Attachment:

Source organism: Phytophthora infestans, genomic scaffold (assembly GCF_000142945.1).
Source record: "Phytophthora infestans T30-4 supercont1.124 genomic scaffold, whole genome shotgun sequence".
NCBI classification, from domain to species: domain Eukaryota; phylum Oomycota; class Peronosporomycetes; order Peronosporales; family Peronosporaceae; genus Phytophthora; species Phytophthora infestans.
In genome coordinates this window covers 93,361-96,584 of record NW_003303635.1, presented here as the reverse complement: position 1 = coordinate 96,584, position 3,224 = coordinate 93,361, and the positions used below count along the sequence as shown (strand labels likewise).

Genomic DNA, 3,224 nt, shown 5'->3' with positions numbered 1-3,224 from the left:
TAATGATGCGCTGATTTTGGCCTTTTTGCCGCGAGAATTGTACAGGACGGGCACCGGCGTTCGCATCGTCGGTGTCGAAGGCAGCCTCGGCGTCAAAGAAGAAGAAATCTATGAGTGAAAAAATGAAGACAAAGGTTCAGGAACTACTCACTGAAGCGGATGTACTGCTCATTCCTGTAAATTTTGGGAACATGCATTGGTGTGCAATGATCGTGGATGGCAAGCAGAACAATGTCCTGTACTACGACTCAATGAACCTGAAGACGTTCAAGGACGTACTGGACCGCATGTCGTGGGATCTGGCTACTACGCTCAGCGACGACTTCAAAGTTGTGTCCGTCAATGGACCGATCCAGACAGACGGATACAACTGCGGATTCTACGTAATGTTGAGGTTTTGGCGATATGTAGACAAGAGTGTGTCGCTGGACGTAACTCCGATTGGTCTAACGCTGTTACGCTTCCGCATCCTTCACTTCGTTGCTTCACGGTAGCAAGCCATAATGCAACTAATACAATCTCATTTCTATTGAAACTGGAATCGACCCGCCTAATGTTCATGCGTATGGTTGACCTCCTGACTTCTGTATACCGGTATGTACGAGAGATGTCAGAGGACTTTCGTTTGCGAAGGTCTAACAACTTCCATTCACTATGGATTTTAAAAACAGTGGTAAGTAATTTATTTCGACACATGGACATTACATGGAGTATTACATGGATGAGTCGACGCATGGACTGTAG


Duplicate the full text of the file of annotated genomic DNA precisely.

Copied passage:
Source organism: Phytophthora infestans, genomic scaffold (assembly GCF_000142945.1).
Source record: "Phytophthora infestans T30-4 supercont1.124 genomic scaffold, whole genome shotgun sequence".
NCBI classification, from domain to species: domain Eukaryota; phylum Oomycota; class Peronosporomycetes; order Peronosporales; family Peronosporaceae; genus Phytophthora; species Phytophthora infestans.
In genome coordinates this window covers 93,361-96,584 of record NW_003303635.1, presented here as the reverse complement: position 1 = coordinate 96,584, position 3,224 = coordinate 93,361, and the positions used below count along the sequence as shown (strand labels likewise).

Genomic DNA, 3,224 nt, shown 5'->3' with positions numbered 1-3,224 from the left:
TAATGATGCGCTGATTTTGGCCTTTTTGCCGCGAGAATTGTACAGGACGGGCACCGGCGTTCGCATCGTCGGTGTCGAAGGCAGCCTCGGCGTCAAAGAAGAAGAAATCTATGAGTGAAAAAATGAAGACAAAGGTTCAGGAACTACTCACTGAAGCGGATGTACTGCTCATTCCTGTAAATTTTGGGAACATGCATTGGTGTGCAATGATCGTGGATGGCAAGCAGAACAATGTCCTGTACTACGACTCAATGAACCTGAAGACGTTCAAGGACGTACTGGACCGCATGTCGTGGGATCTGGCTACTACGCTCAGCGACGACTTCAAAGTTGTGTCCGTCAATGGACCGATCCAGACAGACGGATACAACTGCGGATTCTACGTAATGTTGAGGTTTTGGCGATATGTAGACAAGAGTGTGTCGCTGGACGTAACTCCGATTGGTCTAACGCTGTTACGCTTCCGCATCCTTCACTTCGTTGCTTCACGGTAGCAAGCCATAATGCAACTAATACAATCTCATTTCTATTGAAACTGGAATCGACCCGCCTAATGTTCATGCGTATGGTTGACCTCCTGACTTCTGTATACCGGTATGTACGAGAGATGTCAGAGGACTTTCGTTTGCGAAGGTCTAACAACTTCCATTCACTATGGATTTTAAAAACAGTGGTAAGTAATTTATTTCGACACATGGACATTACATGGAGTATTACATGGATGAGTCGACGCATGGACTGTAG